Chelsea Superintendent Looks Ahead to New School Year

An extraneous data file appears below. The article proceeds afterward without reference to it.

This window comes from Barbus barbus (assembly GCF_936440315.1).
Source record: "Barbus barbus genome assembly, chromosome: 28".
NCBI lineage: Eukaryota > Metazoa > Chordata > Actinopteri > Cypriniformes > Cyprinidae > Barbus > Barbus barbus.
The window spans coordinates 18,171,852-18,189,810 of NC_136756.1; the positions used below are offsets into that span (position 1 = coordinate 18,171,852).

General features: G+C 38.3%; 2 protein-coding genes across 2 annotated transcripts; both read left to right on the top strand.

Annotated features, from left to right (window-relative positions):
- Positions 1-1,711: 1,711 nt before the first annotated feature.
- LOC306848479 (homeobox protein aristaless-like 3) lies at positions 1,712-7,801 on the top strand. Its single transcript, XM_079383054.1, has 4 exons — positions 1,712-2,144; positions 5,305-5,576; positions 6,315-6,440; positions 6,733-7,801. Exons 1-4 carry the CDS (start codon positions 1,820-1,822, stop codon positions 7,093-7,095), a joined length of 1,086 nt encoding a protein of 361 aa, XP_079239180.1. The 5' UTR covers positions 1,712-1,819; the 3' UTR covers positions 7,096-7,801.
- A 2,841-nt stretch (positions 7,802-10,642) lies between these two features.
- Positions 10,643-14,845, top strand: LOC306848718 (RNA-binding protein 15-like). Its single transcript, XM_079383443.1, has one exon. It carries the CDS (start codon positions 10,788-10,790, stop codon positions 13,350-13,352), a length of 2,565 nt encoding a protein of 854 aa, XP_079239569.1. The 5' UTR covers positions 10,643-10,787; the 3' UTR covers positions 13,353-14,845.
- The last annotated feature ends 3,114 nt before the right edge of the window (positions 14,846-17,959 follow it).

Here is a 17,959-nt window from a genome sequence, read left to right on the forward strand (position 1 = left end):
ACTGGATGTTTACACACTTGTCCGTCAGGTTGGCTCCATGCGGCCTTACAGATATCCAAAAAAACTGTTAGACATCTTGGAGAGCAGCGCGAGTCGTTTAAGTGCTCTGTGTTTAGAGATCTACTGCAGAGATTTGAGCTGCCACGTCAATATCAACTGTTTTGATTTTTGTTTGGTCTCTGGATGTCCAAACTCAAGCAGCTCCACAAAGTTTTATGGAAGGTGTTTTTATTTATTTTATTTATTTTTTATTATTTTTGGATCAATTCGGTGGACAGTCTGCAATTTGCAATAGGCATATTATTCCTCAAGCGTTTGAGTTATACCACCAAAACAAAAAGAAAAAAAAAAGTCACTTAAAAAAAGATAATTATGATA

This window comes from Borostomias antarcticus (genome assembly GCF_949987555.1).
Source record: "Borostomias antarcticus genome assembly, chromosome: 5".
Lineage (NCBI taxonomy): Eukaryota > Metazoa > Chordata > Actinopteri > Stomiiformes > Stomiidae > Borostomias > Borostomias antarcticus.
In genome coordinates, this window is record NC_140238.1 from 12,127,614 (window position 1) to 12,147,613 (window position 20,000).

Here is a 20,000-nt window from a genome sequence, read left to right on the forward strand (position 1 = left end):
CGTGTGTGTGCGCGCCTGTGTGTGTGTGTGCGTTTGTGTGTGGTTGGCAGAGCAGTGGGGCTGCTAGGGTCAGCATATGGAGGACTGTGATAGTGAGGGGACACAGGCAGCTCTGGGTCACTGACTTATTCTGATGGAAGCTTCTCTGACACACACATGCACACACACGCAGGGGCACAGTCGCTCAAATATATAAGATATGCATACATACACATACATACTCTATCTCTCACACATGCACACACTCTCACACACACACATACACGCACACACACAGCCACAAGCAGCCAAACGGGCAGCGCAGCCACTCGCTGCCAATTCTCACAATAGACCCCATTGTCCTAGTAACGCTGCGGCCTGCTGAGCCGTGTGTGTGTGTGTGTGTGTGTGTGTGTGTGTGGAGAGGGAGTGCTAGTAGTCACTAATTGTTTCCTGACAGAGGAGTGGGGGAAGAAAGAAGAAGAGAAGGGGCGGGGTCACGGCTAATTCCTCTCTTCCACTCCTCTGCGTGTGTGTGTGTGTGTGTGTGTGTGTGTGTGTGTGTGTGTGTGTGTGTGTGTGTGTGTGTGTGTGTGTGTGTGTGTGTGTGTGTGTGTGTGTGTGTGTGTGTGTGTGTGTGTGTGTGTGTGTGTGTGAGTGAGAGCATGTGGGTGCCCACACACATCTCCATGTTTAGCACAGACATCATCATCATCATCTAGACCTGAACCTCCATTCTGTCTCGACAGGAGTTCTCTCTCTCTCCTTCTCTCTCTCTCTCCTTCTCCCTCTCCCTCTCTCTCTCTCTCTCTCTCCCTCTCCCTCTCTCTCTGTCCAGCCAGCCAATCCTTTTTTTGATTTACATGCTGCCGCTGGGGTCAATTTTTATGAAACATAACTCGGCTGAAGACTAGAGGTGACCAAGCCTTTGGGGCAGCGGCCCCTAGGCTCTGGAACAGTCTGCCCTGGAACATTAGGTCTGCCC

While most Chelsea students are just getting into the swing of enjoying their summer break, there is little rest for school administrators. Earlier this week, Superintendent of Schools Dr. Almi Abeyta reflected on the past school year and looked ahead to the coming school year. Of course, the biggest challenge any superintendent has had to handle over the past three school years has been dealing with the Covid-19 pandemic. Abeyta came on board as the new superintendent in January of 2020, and on March 13 of that year, the first schools were shut down because of the pandemic. Hard to believe, but the 2022-23 school year will be the fourth school year where there will be at least some shadow of dealing with the pandemic. But Abeyta said she sees hopeful signs on that front. “This is the first summer where we are not having to negotiate a memorandum of understanding for reopening with the teachers’ union,” she said. “We are looking forward to the students having a normal start to the school year.” For the first time in a long time, there is also no current mask mandate in the schools. “We lifted the mask mandate for summer school; for the first time, masks are optional,” said Abeyta. “We hope to be mask optional when school starts and we hope to focus on meeting the needs of our students.” Looking back on the past school year, one particular point of pride is the graduating class of 2022. “We had 312 graduates this year, which is the same amount we had pre-pandemic,” Abeyta said. “I’m very excited that we graduated a large class, with over $5 million in scholarships and awards and students are attending over 76 different colleges and trade schools.” Abeyta said she is also proud of the work has done expanding its summer school and after-school programming, including its partnership with UPenn on an after-school program. Another highlight of the past year has been the emphasis on family and community engagement in the district. Zoom was one of the necessities of life during the pandemic, but Abeyta said it has shown its continued usefulness as a tool to increase parent engagement. “We have a very active parent community, and one of the most active is at the high school, which we have been able to curate with Zoom,” Abeyta said. The district also continues its equity and diversity work, recruiting teachers through its pathways programs and diversifying the teacher and staff workforce. That equity work will continue in the coming school year, Abeyta said, as the district brings an equity roadshow to the schools in the district to highlight the recent district equity audit on work on the district’s strategic plan. “There is a huge focus on belonging and our mission statement that we welcome and educate all,” said Abeyta. “That is a huge theme, and we are also doing deep work to build relationships with our students.” She said there are other indications that the school year should get off to a smoother start for students on August 31. “We are hoping that we are not going to begin the school year with a bus shortage,” said Abeyta. “Our district was one of the ones that brought in the National Guard last year.”

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